Picasso's later works burst forth with raw power and startling originality
Very late works of genius tend to confuse us. They often seem altogether too simple or simplistic -- to say nothing of clumsy or inept. We can't quite understand why such artists are often willing to throw overboard so much of what it took them a lifetime to acquire in order to speak so directly and obviously. We wonder if these late and often apparently awkward words resulted from a weakening of genius, or if it is only our lack of perception that makes them appear so. Among other things, we are embarrassed by this sudden flush of activity coming from individuals who should, by all accounts, be way past their prime.
In this context we think of Michelangelo, Rembrandt, Cezanne, Renoir, and Monet, all artists whose late works not only topped their respective careers, but actually pointed the way to ideas and forms that would not see the full light of day for years to come. And yet, at various times and to varying degrees, these very works were often a source of embarrassment to those who loved and admired these artists' earlier work.
To this list of artists who refused to retire and to rest on their laurels, we must most emphatically add the name of Pablo Picasso, an artist who not only continued to paint practically up to his death, but who sometimes actually produced two or three paintings a day in the process.
A goodly number of Picasso's last paintings are now on view at the Pace Gallery here. "Picasso: The Avignon Years" is drawn from two exhibitions held in the Palace of the Popes in Avignon in 1970 and 1973. In the first of these exhibitions were 167 paintings and 45 drawings, all executed within one year. And the second exhibition, which opened in May 1973, a month after Picasso's death, consisted of 201 large-scale paintings produced over a period of 20 months.
That would be amazing enough if it were only a matter of productivity, but with Picasso there is always much more than that. For, among the oversize doodlings and the rehashings of earlier forms and themes which occupied his later years, there are a significant number of paintings of startling orginality and power.
In fact, were we to come upon these works with no foreknowledge of Picasso or of his position in art history, we would almost certainly be struck by the raw, inventive power of these paintings and assume that a new painter of genius had erupted upon the scene.And we would welcome this evidence that the genius was still possible -- whether or not we actually liked the work -- for it would set to rest our gnawing doubts (which first appeared roughly 30 years ago) that genius in painting would ever again appear among us.
These paintings are not attractive in any conventional sense of the word, but are bold, blunt, immediate, and often clumsy-looking -- and for the reason that each is a pictorial idea given direct physical form without the slightest concern for neatness, tidiness, or even "beauty." Whenever Picasso had an idea or an impulse, he simply grabbed a brush and some paint, and attacked the canvas directly. For him, at this time, the distance between creative impulse and pictorial realization was minimal. He acted as swiftly as lightning and with the ferocity of a bull trying to fight its way out of a pen.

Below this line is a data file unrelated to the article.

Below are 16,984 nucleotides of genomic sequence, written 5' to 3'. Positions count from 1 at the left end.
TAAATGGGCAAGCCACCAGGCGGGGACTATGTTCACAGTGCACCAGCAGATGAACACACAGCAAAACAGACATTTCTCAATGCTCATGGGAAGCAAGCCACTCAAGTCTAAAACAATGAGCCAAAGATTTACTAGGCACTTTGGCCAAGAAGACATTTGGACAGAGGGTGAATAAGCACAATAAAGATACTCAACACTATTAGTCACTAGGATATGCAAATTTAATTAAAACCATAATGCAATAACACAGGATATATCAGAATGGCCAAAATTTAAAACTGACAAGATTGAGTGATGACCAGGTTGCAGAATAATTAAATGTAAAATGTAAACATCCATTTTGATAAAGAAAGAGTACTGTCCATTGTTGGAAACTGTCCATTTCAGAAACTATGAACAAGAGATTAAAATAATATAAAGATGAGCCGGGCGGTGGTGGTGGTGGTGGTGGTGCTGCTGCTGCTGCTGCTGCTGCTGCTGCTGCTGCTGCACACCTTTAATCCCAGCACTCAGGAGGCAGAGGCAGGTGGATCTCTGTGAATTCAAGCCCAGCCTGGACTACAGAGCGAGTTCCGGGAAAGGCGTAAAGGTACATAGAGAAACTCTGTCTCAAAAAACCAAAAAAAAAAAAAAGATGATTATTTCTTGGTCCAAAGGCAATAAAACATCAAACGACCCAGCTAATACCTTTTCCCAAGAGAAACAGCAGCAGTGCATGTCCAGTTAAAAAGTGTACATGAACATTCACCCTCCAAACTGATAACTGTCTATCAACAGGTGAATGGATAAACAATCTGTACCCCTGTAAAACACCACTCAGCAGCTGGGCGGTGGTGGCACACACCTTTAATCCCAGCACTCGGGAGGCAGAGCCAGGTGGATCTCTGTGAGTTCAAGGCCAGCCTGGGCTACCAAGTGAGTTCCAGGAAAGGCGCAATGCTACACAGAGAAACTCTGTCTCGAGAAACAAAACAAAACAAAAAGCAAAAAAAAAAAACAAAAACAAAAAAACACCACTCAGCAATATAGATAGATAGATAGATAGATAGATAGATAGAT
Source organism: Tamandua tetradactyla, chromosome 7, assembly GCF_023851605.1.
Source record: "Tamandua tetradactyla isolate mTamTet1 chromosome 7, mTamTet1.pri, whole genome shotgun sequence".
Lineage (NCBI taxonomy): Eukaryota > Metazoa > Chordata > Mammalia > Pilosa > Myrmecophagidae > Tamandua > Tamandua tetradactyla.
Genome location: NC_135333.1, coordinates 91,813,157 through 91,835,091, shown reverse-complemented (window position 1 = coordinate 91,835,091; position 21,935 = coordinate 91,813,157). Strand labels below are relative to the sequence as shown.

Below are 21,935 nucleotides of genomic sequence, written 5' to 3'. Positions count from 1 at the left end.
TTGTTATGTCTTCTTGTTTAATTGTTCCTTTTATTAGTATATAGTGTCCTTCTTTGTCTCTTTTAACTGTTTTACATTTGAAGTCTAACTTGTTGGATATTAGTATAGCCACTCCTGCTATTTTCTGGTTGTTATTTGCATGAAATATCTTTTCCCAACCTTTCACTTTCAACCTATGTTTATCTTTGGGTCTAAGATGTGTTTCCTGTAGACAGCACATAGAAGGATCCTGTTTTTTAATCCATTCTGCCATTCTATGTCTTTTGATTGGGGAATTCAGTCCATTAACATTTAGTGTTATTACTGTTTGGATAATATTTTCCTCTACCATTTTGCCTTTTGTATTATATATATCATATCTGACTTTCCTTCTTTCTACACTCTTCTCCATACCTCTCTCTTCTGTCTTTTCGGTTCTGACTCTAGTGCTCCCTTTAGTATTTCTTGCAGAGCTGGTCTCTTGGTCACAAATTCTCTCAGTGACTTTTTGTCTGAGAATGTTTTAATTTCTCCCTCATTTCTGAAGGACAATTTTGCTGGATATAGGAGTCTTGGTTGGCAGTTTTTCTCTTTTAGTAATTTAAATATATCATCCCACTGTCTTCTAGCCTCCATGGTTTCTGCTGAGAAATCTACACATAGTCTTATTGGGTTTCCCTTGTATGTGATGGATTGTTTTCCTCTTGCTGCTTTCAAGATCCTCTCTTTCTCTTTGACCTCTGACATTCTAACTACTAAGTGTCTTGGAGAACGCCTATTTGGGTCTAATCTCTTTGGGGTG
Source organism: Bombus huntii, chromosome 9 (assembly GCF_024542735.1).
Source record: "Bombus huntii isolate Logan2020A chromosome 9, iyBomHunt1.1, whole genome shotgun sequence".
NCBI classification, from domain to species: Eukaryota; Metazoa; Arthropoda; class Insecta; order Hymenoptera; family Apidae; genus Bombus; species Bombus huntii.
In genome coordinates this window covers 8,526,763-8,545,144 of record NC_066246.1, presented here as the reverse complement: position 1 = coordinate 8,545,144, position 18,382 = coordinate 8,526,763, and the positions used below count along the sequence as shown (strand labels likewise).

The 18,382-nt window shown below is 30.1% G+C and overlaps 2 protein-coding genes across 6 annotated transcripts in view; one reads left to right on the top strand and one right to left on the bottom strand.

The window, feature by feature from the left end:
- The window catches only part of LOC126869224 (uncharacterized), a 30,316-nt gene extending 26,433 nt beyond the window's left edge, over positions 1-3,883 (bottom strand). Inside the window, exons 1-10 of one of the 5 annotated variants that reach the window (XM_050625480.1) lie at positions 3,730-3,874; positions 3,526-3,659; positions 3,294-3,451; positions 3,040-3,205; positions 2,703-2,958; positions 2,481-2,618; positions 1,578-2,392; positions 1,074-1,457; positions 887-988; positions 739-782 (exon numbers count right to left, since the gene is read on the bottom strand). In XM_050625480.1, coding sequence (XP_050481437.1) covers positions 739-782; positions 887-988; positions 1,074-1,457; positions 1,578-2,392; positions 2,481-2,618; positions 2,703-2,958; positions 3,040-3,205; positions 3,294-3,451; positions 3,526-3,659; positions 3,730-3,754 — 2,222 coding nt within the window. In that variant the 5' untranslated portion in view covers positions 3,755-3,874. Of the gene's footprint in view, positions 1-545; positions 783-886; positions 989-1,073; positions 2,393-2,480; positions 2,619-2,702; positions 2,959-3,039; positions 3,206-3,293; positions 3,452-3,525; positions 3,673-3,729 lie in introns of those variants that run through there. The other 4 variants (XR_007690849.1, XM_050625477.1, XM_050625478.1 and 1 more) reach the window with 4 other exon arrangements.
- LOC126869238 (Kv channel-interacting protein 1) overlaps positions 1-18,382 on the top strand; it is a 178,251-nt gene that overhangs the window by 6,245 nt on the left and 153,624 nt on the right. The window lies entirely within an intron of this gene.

This exhibition is actually like a huge sketchbook within which the ideas and forms that intrigue and obsess an artist are worked out and brought to life. (Sometimes tentatively, at other times most emphatically.) The main difference between such a sketchbook and this show is one of size -- and the fact that the viewing of it has been made into a public event.
This annoys many people who want their art complete, tucked-in, neat, and exquisitely framed. They feel that art like this -- formative, autographic, and often not perfectly realized -- doesn't belong in a public gallery or museum, that it should only be shown to specialists and other artists who might be interested in another artist's creative processes. Art, for these people, should only be seen when it is "fully dressed, and wearing a hat and tie."
There are some artists, however, who are so inventive and creatively fertile that their sketches and jottings can reveal almost as much of value as their finished and most committed paintings. Picasso is one of these, as his actual sketches, and the impulsive and investigative paintings in this show make very clear.
"Torero," painted in 1970, is a minor masterpiece of innovative from and color, and is delightfully witty to boot. I was also taken by "Tete d'homme" ( 1969) which very much holds its own in this gallery full of large and passionately colored works even though it is actually more of a drawing than a painting. And "Tete" (1971), is a wild explosion of color very difficult to capture in a black-and-white photograph -- something which is true of almost every work on view.
The fact of the matter is that these paintings should be seen in their actuality and not in reproduction. And this is so because they are so immediate and autographic, so physicalm in their presence, that to see them reproduced in any fashion is to lose a good 80 percent of their effectiveness and power.
The Pace Gallery is also showing some of Picasso's late etchings, including selections from two major series: "347 Gravures" of 1968, and "156 Gravures," the last prints made by Picasso before his death in 1973. A predominant theme of both series is the artist and his studio, and many of these prints include the characters of Picasso's own imaginary society. The exhibitions will remain on view at the Pace Gallery through March 14.